I Am The Upsetter

Lee "Scratch" Perry

Lee Perry. Scratch. The Upsetter. One of the true legends of 20th century music.

Whether by snobbery or cultural indifference, reggae has never been taken that seriously by the music world and journalists. Time and time again, we are told that the best albums in the world were made by the Beatles and the Beach Boys. When reggae is mentioned in rock journalism, it's usually a token Bob Marley album. And yet, even a casual listen to the work of Lee Perry reveals that his productions are every bit as lush, experimental, and sonically brilliant as anything that Brian Wilson or Phil Spector created. More often than not, the eccentric persona that Perry created years ago has tended to overshadow the outstanding music he produced.

It's hard to know where to begin when discussing Lee Perry. These days he is just as famous for his outlandish outfits and bizarre behaviour as he is for his music. He has been known to speak in riddles, drop his pants at press conferences, and place curses on record companies and heads of state. And yet, you can write off Lee Perry as a kooky old man who has smoked too much ganja at your own risk. The fact that this mad scientist is still performing and creating music in his 80s, following his muse, and trying to get his message to the world should command your respect.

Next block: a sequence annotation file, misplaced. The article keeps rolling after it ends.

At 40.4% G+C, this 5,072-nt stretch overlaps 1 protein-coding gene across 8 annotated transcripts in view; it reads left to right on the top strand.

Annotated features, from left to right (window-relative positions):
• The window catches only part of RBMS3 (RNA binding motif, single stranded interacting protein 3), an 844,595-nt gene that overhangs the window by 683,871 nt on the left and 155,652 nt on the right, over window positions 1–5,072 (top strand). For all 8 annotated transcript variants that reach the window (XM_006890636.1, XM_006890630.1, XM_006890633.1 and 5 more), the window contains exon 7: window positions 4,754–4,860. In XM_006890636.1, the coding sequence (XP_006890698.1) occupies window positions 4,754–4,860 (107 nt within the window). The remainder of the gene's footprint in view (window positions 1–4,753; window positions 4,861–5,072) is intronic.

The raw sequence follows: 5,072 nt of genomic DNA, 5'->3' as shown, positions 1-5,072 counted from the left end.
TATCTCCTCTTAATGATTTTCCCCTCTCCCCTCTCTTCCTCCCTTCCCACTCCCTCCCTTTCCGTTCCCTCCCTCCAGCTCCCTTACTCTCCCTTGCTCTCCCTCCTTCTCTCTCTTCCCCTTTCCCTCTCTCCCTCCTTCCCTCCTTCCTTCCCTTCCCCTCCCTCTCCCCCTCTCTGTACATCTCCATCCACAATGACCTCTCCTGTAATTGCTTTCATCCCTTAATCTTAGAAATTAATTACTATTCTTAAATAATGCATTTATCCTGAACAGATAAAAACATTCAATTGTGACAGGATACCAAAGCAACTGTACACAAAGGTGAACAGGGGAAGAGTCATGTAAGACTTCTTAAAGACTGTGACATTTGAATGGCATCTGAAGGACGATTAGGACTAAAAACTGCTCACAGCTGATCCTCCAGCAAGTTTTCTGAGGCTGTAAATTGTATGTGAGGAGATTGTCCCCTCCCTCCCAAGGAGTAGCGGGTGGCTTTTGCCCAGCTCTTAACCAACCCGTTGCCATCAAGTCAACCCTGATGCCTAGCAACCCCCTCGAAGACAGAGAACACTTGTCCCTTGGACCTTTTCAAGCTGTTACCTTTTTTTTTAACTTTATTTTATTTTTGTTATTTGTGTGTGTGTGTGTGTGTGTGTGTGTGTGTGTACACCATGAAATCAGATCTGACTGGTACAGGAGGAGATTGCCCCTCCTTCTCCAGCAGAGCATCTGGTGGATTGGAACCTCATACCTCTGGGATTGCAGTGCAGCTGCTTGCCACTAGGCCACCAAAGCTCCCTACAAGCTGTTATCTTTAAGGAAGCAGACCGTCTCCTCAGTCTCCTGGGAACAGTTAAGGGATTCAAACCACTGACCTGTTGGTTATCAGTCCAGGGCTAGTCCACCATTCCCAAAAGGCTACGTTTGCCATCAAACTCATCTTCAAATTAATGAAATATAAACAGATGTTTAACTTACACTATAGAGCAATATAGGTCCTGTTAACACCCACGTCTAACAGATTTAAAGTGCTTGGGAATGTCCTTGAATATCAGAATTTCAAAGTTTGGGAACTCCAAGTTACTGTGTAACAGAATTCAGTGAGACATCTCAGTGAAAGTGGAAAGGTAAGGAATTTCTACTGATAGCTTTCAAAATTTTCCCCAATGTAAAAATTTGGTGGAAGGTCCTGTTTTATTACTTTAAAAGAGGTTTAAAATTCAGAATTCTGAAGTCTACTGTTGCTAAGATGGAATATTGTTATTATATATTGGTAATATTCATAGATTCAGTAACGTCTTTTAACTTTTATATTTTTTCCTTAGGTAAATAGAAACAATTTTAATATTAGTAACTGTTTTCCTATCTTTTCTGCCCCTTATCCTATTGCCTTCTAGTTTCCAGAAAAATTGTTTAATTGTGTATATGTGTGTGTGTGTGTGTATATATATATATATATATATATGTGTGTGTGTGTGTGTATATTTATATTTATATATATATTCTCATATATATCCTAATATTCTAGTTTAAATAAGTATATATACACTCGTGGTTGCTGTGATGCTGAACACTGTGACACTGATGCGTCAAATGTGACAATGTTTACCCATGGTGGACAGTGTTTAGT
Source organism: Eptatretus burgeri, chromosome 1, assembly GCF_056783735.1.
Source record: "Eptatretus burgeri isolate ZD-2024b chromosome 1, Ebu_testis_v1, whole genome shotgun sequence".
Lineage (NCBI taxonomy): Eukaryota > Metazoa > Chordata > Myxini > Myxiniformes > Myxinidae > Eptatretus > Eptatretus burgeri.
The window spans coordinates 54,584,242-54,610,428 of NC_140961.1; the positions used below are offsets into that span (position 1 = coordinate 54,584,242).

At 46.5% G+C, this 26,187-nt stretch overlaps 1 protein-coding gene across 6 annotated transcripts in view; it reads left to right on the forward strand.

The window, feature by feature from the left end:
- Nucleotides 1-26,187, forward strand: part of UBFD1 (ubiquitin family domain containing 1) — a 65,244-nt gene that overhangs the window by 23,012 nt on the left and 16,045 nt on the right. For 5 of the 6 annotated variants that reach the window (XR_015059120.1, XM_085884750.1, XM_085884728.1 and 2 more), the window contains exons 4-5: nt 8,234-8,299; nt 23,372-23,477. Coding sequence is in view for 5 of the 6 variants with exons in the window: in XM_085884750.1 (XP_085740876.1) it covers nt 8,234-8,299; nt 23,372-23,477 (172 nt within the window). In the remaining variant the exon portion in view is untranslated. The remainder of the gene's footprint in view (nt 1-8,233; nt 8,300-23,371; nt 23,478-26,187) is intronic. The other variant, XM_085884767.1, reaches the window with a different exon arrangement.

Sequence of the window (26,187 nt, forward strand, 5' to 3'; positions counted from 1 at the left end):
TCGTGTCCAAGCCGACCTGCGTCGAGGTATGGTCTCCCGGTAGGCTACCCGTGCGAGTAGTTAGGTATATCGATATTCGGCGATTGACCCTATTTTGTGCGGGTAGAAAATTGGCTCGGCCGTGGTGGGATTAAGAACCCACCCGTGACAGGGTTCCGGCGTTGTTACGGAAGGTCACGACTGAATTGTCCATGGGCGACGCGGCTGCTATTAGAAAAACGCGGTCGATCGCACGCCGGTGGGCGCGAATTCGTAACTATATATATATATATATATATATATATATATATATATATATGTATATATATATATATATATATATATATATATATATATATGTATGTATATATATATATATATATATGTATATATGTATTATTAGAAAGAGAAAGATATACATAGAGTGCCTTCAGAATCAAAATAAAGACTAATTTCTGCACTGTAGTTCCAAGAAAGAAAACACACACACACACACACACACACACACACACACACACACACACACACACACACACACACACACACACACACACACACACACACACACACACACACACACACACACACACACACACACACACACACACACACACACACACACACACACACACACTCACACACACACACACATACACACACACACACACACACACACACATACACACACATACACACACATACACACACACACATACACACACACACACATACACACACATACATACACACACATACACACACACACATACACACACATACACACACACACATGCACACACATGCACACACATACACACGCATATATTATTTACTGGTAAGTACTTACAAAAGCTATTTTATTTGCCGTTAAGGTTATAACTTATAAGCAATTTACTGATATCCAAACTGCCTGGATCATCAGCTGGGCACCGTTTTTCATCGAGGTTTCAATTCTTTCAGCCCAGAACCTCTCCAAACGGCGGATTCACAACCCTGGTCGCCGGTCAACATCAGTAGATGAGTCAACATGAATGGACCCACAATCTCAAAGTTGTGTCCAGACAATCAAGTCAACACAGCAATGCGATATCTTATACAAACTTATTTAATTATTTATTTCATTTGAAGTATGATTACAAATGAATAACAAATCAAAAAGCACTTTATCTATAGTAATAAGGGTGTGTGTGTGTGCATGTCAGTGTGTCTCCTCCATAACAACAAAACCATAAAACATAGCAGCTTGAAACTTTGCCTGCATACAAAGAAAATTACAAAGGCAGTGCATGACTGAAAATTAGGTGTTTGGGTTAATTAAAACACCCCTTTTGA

Lee Perry chose a path of non-conformity at an early age.

Lee Perry chose a path of non-conformity at an early age. Born in a poor part of rural Jamaica, he rejected the life of hard labour that many of his friends and family were destined for. He drifted into Kingston, got involved with the nascent Jamaican music scene, and eventually – after years of trials and errors that informed his music – became a producer. In doing so, Perry was one of several young men who changed the face of reggae – and in due time popular music around the world.

As the years went on, Perry went from success to success as a producer and business man. He began to experiment behind the mixing desk, manipulating his tapes like a musician plays an instrument. He recorded falling rain, broke glass, ran tapes backwards, and sampled soul records decades before any hip-hop producers, creating music that was eccentric, totally distinctive, and years ahead of its time.